"Maybe I should just pack up and go home. Golly," said Obama, probably thinking the question impertinent, since he is only three months into his second term.
"As Mark Twain said, rumors of my demise may be a little exaggerated at this point," Obama said.
Yet Obama, even as he woos lawmakers with trips up Capitol Hill and intimate dinners, can barely contain his contempt for Congress, which blocks him at every turn and threatens his hopes for a robust second-term. Read: Obama cautious but hints at eventual action on Syria
"My charm offensive has helped me learn some interesting things about what's going on in Congress -- it turns out, absolutely nothing," Obama said Saturday.
President Barack Obama answering questions during his new conference in the Brady Press Briefing Room of the White House in Washington. AP
The president's joke, at the White House correspondents dinner, betrayed frustration at banging his head against a congressional brick wall.
"You seem to suggest that somehow these folks over there have no responsibilities and that my job is to somehow get them to behave," Obama told reporters Tuesday, in a snipe at lawmakers.
In March, he had told Israeli Prime Minister Benjamin Netanyahu moments after touching down in Tel Aviv: "it's good to get away from Congress." Read: At reporters’ dinner, Obama tickles audience
Obama's cynicism is distilled from disappointment: he said while running for re-election last year that his victory could cause the Republican "fever" to break and catalyze more cooperation in Congress.
Apart from an end-of-year deal on allowing Bush-era tax cuts on the rich to expire, Republicans have dug in their heels on multiple fronts.
Obama's gun reform drive after the Newtown school massacre foundered mostly on Republican opposition -- though some conservative Democrats peeled away. Read: FBI did what it was supposed to do in Boston bombing case, says Obama
Chances of a deficit-cutting "grand bargain" are slim and discord between Obama and Republicans triggered $87 billion in automatic spending cuts known as the "sequester."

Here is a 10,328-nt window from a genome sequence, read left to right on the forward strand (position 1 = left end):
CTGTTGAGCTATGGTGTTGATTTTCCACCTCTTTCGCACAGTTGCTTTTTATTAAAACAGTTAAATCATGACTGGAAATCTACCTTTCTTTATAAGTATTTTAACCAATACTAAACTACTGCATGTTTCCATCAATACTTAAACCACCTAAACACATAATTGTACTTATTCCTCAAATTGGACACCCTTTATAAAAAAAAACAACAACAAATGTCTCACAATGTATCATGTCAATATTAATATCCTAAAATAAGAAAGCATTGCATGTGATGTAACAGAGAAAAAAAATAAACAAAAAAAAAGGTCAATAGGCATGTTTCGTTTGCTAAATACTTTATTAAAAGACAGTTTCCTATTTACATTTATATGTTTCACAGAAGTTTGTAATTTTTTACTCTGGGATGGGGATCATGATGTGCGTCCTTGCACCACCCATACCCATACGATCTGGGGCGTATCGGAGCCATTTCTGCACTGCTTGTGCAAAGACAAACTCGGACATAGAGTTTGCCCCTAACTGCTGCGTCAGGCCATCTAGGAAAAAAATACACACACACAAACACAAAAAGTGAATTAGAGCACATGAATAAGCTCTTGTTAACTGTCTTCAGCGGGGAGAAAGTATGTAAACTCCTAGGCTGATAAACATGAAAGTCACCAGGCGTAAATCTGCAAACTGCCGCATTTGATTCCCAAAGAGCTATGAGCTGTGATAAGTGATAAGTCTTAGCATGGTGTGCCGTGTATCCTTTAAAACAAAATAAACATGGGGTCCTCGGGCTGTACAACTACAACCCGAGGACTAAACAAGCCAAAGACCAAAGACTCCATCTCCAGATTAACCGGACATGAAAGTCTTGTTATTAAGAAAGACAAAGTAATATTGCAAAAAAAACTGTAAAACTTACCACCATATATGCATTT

US President Barack Obama is pictured as first lady Michelle Obama speaks during an event on finding employment for military veterans. Reuters
Obama vowed to make a new push to close Guantanamo Bay on Tuesday -- but the odds that Congress will change its mind and let him do so are extreme. Read: Obama renews vow to close Guantanamo detention camp
One ray of light though is Obama's top second-term priority -- immigration reform which key Senate Republicans know they must support if they are to win back Hispanic voters and have a viable path in future presidential elections.
The legislation's prospects in the Republican-led House of Representatives, though appear unclear.
All second term presidents race the clock as their influence wanes.
Former George W Bush advisor Karen Hughes, who saw her boss fail in his second term to reform immigration and social security, told NBC Sunday that re-elected presidents have only a year to pass their program.
Still, while Obama's influence may ebb at home -- the US commander-in-chief is never irrelevant and second term presidents often look abroad to build their legacies.
Obama parried questions Tuesday about whether he will intervene in Syria, after the apparent use of chemical weapons there contravened a "red line" he laid down last year.
US vice president Joe Biden shares a light moment with US President Barack Obama during an event on finding employment for returning military veterans from their service, in the East Room of the White House in Washington. Reuters
He must also make hugely consequential decisions on Iran's nuclear program and the withdrawal from Afghanistan.
His covert drone war will likely continue to the end of his presidency in 2017 and he is expected to travel this year to Europe twice, mount a major African tour and return to Asia in October.
And as the Boston bombings and other recent tragedies showed, the US president often takes on a role of national counseler.
Earlier presidents can also testify that sometimes the press is too early to confer lame duck status.
"The president is relevant here," president Bill Clinton declared in April 1995, during a miserable political run.
A day later, a bomb ripped through a federal building in Oklahoma City sparking a national crisis that not only showcased Clinton's relevancy, but helped him relaunch his presidency – and win re-election.
In October, 2007, Bush vowed "I'm going to sprint to the finish, and finish this job strong, that's one way to ensure that I am relevant."
The following year, amid the election for the man who would replace him, Bush was back at center stage, flexing the powers of the presidency to try to stave off a financial meltdown.
And if any president ran to the finish it was Clinton, who unsuccessfully pursued a deals on Middle East peace, and ending North Korea's missile program, right up to the end.